A number of mediators that account for pathophysiological features of allergic diseases have been implicated in asthma. Mediators such as histamine, PG, leukotrienes, and kinins contract airway smooth muscle, increase microvascular leakage, increase airway mucus secretion, and attract other inflammatory cells.

2.4.1 Histamine

Histamine was the first mediator known to be implicated in pathophysiology of asthma. Histamine is synthesized and released by mast cells and basophils in the airways. Histamine causes mucus secretion and bronchoconstriction which is partially mediated by vagal cholinergic reflex. Histamine also acts as a chemoattractant for eosinophils and activates eosinophils [25].

2.4.2 Leukotrienes

The cysteinyl leukotrienes, LTC4, LTD4, and LTE4, are eicosanoids derived from arachidonic acid by 5-LOX (lipoxygenase) pathway. They are potent constrictors of human airway and have been reported to increase AHR and play an important role in asthma [3]. They constitute the slow-reacting substance of anaphylaxis. [26]. Potent LTD4 antagonists protect (by 50%) against exercise- and allergen-induced bronchoconstriction, suggesting that leukotrienes contribute to bronchoconstrictor responses.

2.4.3 Platelet-activating factor

Platelet-activating factor (PAF) is a potent inflammatory mediator that mimics many features of asthma, including eosinophil recruitment and activation and induction of AHR, plasma exudation, and mucus hypersecretion. The high level of lyso-PAF (metabolite of PAF) is analyzed in BALF of patients with allergic asthma [27].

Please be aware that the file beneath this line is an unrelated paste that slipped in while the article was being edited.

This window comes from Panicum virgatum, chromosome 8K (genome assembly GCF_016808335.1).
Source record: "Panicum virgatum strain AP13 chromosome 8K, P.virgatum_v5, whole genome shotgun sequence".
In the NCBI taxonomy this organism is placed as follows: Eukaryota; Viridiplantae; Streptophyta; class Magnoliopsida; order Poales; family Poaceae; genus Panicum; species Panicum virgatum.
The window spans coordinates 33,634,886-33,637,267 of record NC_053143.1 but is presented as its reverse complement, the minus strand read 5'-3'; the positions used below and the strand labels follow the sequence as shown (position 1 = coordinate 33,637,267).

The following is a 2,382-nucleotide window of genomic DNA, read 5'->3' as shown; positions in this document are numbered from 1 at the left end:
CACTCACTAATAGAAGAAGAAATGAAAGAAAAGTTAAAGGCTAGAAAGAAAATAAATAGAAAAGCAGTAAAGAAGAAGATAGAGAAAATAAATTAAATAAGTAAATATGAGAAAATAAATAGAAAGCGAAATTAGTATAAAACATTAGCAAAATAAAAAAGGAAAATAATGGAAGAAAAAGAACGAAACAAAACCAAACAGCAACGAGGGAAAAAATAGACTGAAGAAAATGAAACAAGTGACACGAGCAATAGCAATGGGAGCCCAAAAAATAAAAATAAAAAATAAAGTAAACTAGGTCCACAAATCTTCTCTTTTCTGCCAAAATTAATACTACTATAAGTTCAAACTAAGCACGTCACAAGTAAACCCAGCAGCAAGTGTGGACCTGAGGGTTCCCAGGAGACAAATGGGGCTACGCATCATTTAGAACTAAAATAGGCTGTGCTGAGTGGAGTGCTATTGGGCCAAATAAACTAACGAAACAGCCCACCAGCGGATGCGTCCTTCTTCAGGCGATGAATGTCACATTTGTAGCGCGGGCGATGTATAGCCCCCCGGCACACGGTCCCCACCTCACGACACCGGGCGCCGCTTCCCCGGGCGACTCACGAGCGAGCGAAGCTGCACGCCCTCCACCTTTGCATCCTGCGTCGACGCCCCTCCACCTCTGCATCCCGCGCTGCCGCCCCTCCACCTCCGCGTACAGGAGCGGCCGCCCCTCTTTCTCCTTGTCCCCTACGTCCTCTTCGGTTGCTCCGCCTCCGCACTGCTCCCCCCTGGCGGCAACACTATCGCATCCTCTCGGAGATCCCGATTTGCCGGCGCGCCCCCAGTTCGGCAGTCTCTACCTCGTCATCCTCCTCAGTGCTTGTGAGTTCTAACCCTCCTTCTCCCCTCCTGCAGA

2.4.4 Prostaglandin

Prostaglandins are generated from arachidonic acid by cyclooxygenase (COX) pathway. Increased concentration of PGF2, PGD2, and thromboxane B2 in bronchoalveolar (BAL) fluid of asthmatics is found. When inhaled, they cause bronchoconstriction [28] and increase airway responsiveness to spasmogen.

2.4.5 Proteases

Tryptase is a mast cell serine protease and plays a role in hemostasis, mucus secretion, and vascular permeability. Elevated levels of tryptase have been found in BAL fluid and sputum of asthmatic patients after allergen challenge [29]. Elevated levels of MMP-9 (metalloproteinase-9), a protease released by eosinophils and alveolar macrophages, are found in bronchoalveolar fluid from asthmatic patients [30].

2.4.6 Kinins

Kinins are vasoactive peptides secreted from kininogens by the action of kininogenase during the inflammatory response. Bradykinin is an important kinin that has many effects on airway functions mediated by direct activation of B2 receptors of airway smooth muscles. Bradykinin activates alveolar macrophages to release LTB4 and PAF and activates nociceptive nerve fibers in the airways of asthmatic patients only which may mediate cough and chest tightness characteristic features of asthma [31] .

2.4.7 Cytokines

Cytokines are extracellular signaling proteins secreted by almost every cell under certain conditions and play a critical role in orchestrating all types of inflammatory response in asthma [32]. They act on target cells to cause a wide range of cellular functions like activation, proliferation, chemotaxis, immunomodulation, release of inflammatory mediators, growth and cell differentiation, and apoptosis. In contrast to acute and subacute inflammatory responses, cytokines play a dominant role in maintaining chronic inflammation in allergic diseases. The important cytokines in asthma are lymphokines secreted by T-lymphocytes: IL-1β, IL-3, IL-4, IL-5, IL-6, IL-9, IL-13, TNF-α, etc. where IL-3 is reported to be crucial for the survival of mast cells in tissues, but IL-4 plays an important role in switching B-lymphocytes to produce IgE and expression of VCAM-1 on endothelial cells. IL-5 plays a critical role in differentiation, survival, and priming of eosinophils, thus promoting eosinophilic inflammation, and present in BAL fluid during allergen-induced late-phase asthma [33]. Airway macrophages are important source of IL-1β, TNF- α, and IL-6 which act on epithelial cells to release GM-CSF, IL-8, and RANTES and amplify the inflammatory response leading to influx of secondary cells like eosinophils [34]. Proinflammatory cytokines